ANGOLA - "Hang up and drive" was the message for Lake Shore High School students Thursday. Distracted driving survivor Jacy Good presented her story to about 850 students in the auditorium.
Good grew up in a small Amish community in Pennsylvania and said she was a bit of a self-proclaimed nerd in high school. Good said she believed if she worked hard in high school and received good grades, she would get into a good college. She went to Allentown, Pa., to attend Muhlenberg College, about a 90-minute drive from her parents. It was at college she met her now husband, Steve Johnson.
On Good's graduation day in 2008, she and her family were driving home from Allentown. Good and her parents had stopped at a gas station at 4 p.m. and shortly after leaving that gas station were involved in a three-vehicle accident.
OBSERVER Photo by Samantha McDonnell
Distracted driving survivor Jacy Good speaks at Lake Shore High School about the dangers of distracted driving. Good lost both her parents and suffered a traumatic brain injury in the accident.
Good later found out after the accident, her father was driving south on the highway and had a green light at an upcoming intersection; a tractor trailer was traveling north and also had the green light. A teenage driver who was on his cell phone ran the red light at the intersecting street. The truck swerved to miss the teenager's vehicle but couldn't get out of the way in time and hit Good's family vehicle head on. Good said the truck driver could have swerved right and gone into a corn field. The teenager was using his cell phone on speaker and had both hands on the wheel, which Good said many people believe is the "safe way." Both of Good's parents were killed instantly. Good said she does not remember the two months following the accident.
"The 18-year-old senior was probably a good kid. He was on his way to visit friends from church camp," Good said.
A volunteer paramedic lived at the intersection where the accident occurred and he came to the scene and saved her life. Her mother who was seated in the rear passenger seat was not wearing her seatbelt. Good said she had not put it on after the stop at the gas station. She urged the students not to make that fatal mistake of not wearing a seatbelt. The nearest hospital was also a trauma hospital where Good was in surgery for eight and a half hours and only had a 10 percent chance of making it through the first night. She suffered a traumatic brain injury, several broken bones and lost all function on her left side. She said the hospital calls her case a "miracle."
Johnson, who was a part of Good's presentation by video, was constantly texting and calling Good to ensure she got home OK and received a phone call around 6 p.m. that night. The phone call was from a chaplain at a hospital in Reading, Pa., saying that Good and her parents had been in the accident.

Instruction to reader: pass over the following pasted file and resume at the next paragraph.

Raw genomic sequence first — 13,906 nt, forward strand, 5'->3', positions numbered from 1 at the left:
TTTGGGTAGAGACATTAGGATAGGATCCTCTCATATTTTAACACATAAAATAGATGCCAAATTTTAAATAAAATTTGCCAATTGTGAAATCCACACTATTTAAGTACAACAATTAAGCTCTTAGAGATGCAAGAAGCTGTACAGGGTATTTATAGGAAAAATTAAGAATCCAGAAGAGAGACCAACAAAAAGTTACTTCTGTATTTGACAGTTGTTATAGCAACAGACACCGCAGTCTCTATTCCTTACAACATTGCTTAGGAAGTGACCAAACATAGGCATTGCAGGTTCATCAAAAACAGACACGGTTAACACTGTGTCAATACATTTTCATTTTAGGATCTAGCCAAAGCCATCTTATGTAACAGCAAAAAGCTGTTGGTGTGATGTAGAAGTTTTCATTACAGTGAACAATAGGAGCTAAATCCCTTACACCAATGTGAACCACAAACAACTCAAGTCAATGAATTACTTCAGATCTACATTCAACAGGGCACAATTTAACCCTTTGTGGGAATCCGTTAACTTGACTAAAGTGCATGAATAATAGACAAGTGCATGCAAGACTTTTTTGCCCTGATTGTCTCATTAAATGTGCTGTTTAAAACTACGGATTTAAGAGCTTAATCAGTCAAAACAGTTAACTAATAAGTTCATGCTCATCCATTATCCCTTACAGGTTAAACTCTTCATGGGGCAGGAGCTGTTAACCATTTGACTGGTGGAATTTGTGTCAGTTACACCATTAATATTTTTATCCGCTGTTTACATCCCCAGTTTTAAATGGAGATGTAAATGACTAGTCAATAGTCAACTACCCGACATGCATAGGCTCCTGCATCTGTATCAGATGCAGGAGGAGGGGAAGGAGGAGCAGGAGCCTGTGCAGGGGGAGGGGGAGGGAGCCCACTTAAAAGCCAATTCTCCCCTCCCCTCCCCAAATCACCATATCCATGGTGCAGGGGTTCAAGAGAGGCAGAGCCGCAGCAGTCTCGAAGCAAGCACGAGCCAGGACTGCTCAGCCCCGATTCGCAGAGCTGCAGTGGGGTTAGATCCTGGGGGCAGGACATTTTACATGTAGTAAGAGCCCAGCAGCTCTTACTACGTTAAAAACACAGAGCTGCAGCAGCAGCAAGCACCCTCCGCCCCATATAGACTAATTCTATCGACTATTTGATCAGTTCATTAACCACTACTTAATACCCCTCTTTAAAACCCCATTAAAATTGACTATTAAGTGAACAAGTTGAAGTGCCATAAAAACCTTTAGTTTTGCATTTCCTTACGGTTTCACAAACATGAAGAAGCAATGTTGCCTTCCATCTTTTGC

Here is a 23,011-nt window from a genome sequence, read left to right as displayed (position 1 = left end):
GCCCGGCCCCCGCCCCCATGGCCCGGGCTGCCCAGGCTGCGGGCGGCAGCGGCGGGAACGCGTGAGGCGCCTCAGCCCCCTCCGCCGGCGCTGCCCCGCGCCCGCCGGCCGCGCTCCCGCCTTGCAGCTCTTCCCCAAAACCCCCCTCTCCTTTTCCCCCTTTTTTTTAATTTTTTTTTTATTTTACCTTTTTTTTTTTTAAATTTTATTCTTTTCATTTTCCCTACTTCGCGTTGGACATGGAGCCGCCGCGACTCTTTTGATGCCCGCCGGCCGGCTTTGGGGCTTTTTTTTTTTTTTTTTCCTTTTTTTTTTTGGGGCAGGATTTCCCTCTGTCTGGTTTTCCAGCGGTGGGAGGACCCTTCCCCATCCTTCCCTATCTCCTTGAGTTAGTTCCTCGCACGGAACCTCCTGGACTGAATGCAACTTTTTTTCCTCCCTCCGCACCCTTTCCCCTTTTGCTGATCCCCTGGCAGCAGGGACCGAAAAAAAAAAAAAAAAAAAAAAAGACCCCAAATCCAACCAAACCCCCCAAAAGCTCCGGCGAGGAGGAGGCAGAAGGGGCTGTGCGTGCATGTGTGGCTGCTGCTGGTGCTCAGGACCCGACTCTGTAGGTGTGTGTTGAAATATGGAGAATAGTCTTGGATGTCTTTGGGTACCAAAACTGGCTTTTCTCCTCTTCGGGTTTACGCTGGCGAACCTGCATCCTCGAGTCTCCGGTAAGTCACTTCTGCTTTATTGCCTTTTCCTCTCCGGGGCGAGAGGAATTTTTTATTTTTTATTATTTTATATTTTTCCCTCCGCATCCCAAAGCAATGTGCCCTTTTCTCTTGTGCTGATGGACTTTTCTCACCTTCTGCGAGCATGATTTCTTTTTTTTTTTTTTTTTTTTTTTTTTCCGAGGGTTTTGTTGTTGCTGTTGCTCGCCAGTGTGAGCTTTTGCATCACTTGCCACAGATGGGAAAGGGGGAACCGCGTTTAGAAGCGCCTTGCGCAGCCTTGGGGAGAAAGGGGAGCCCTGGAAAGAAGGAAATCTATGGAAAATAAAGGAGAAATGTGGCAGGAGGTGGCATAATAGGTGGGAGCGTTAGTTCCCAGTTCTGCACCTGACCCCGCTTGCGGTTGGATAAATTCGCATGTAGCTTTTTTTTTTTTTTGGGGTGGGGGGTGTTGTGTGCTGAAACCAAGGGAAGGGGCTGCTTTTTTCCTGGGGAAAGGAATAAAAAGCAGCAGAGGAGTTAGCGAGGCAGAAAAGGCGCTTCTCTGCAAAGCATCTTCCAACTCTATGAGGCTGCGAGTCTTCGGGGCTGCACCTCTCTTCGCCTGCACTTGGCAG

Johnson recalls answering questions about Good who he knew was unable to answer them herself. Good's brother finally called Johnson to tell him she was alive. Following the accident, Good spent just over four months in the hospital and rehab recovering. She spent the next two years recovering in therapy.
"What happened to me, happens every day and it never needs to happen again," she said.
Since the accident which immobilized her left wrist and toes, Good has worked with local politicians and the organization, Hang Up and Drive, to promote awareness of distracted driving and lobby for stricter laws around the country. At the time of her accident, there were no laws on cell phone use while driving in Pennsylvania. In recent years, Pennsylvania has made it illegal to text while driving.
The presentation was brought to Lake Shore High School by the Seneca Nation of Indians, in connection with FocusDriven and Safe NY. All presentations were given at schools located near the SNI. Good also spoke at Silver Creek school on Thursday and will speak at Gowanda and Salamanca schools today. Mike Gates of the SNI emergency services department, said he has seen distracted driving accidents numerous times. He also said several of his friends died due to distracted driving when he was in high school.
"We all know that talking on our cell phones while driving is distracting, but that doesn't stop most people from doing it," said President Barry E. Snyder, Sr. in a press release. "This effort is intended to educate our communities and young people about the dangers of cell phone use and other distractions while driving. We hope that once people see the statistics and realize the danger involved, they will change their driving habits to help protect themselves, their families, and others on the road."
Lake Shore Principal Julie Hoerner said the presentation was powerful and moving for everyone. Good's presentation makes you stop and reflect upon your life, she said.
"It makes you really stop and think," said Hoerner. "I hope (students) stop and reflect."
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